A secretive nonprofit group that helped boost Senate Majority Leader Mitch McConnell of Kentucky during his hotly contested 2014 re-election bid itself raised more money than McConnell’s challenger, Alison Lundergan Grimes, according to copies of the group’s tax filings obtained by the Center for Public Integrity.
The Kentucky Opportunity Coalition raised more than $21 million during 2013 and 2014, including $15 million last year alone, according to documents the group filed this week with the Internal Revenue Service. Most of the money came from just a handful of wealthy — and anonymous — donors.
Grimes, a Democrat, raised about $19 million for her campaign, while McConnell, a Republican, raised about $32 million, according to Federal Election Commission reports. McConnell ultimately defeated Grimes by a comfortable margin.
The pro-McConnell Kentucky Opportunity Coalition exemplifies the expanded role certain types of nonprofit groups are playing in politics following the U.S. Supreme Court’s 2010 decision in Citizens United v. FEC. That ruling allowed corporations, including some nonprofits that don’t publicly disclose their donors, to spend unlimited amounts of money advocating for the election or defeat of candidates.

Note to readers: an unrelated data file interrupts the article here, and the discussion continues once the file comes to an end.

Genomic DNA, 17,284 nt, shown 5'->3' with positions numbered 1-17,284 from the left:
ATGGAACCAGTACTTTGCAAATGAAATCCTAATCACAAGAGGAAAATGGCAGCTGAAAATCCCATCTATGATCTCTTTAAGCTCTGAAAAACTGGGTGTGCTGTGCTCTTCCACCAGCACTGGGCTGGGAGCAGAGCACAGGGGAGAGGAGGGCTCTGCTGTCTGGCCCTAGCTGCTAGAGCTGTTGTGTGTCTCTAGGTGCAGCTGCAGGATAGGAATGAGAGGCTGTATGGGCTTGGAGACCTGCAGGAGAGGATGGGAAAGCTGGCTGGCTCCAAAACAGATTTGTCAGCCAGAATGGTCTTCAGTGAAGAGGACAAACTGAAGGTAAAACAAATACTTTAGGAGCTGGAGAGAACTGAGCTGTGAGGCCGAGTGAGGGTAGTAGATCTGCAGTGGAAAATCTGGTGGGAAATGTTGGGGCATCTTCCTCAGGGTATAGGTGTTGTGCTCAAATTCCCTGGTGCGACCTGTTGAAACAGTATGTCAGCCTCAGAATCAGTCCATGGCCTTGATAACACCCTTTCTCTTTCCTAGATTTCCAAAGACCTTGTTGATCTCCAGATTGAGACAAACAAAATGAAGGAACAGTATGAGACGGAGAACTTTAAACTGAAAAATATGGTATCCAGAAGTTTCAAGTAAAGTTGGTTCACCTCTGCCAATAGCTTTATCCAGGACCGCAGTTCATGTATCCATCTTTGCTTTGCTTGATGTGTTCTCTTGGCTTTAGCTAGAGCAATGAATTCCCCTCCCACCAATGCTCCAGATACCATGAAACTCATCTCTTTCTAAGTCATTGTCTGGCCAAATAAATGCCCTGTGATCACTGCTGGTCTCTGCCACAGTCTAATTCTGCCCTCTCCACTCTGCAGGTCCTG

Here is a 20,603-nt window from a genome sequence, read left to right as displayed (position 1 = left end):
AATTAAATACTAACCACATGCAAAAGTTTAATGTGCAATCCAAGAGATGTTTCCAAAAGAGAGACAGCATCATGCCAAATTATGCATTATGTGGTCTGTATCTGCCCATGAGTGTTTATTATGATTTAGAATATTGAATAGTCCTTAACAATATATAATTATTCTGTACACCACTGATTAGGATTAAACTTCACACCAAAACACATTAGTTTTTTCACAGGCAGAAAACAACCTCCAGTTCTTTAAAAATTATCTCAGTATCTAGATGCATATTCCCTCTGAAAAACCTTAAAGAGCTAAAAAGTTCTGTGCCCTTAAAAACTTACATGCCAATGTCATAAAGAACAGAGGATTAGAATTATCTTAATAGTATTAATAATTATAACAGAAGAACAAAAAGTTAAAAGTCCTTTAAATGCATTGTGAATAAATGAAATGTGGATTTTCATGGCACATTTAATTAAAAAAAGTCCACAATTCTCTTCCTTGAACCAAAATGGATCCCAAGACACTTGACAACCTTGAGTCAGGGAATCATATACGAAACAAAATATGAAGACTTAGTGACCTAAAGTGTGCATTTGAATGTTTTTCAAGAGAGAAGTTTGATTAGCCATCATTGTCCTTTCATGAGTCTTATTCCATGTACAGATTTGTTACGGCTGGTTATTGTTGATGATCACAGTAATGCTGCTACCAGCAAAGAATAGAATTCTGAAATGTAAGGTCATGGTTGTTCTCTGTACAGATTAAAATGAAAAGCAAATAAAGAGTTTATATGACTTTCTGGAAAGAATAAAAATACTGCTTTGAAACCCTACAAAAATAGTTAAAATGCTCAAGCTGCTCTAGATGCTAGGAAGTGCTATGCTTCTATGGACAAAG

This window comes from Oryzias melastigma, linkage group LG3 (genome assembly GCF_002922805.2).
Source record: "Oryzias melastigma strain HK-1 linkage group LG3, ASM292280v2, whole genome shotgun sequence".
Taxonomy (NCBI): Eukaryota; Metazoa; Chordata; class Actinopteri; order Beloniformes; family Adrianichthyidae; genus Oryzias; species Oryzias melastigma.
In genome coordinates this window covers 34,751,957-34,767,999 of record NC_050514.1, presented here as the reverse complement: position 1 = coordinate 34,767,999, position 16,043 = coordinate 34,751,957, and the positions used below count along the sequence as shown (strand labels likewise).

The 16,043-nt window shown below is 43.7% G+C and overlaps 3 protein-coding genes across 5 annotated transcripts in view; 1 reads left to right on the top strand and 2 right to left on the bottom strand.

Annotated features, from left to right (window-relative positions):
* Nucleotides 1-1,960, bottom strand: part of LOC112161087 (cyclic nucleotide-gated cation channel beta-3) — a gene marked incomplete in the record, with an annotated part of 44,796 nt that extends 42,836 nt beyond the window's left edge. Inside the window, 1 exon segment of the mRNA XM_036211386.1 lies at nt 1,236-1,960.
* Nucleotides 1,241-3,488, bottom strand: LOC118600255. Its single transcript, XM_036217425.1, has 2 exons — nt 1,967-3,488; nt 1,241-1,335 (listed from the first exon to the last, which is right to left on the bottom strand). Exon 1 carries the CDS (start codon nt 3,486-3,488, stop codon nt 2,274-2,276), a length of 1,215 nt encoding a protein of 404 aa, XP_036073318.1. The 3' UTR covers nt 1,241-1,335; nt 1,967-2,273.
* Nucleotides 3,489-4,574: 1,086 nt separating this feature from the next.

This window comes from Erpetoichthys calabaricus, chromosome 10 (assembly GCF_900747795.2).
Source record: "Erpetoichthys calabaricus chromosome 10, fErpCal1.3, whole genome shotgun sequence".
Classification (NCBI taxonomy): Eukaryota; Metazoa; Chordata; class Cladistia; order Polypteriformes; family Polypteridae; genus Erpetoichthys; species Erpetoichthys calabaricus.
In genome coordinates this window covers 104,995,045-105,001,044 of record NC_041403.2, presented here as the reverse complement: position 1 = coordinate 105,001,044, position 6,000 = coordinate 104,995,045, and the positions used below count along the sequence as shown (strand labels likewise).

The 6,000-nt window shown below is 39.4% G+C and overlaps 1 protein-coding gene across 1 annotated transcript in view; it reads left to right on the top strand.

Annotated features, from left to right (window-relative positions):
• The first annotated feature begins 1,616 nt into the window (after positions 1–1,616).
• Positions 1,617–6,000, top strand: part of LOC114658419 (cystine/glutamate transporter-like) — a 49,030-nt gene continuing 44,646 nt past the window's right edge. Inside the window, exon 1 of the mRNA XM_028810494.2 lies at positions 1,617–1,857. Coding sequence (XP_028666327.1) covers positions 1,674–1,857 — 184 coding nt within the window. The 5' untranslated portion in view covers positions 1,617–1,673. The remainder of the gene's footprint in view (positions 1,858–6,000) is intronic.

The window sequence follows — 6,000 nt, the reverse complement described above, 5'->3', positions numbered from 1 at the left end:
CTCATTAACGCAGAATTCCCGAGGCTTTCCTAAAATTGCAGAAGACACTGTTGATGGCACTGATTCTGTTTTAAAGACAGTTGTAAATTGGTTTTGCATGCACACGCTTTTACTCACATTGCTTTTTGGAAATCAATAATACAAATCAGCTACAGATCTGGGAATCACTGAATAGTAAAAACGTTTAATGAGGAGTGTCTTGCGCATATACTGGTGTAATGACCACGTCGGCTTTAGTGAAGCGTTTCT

Moreover, the Kentucky Opportunity Coalition appeared to work closely on behalf of only one candidate — McConnell — a tactic other nonprofits are now mimicking. Among them is the Conservative Solutions Project, which has spent millions of dollars touting Sen. Marco Rubio of Florida in the Republican presidential primary.
While the Kentucky Opportunity Coalition was a major player in Kentucky’s U.S. Senate contest, voters had little idea who was behind the group, which listed its physical address as a post office box in Louisville, Kentucky.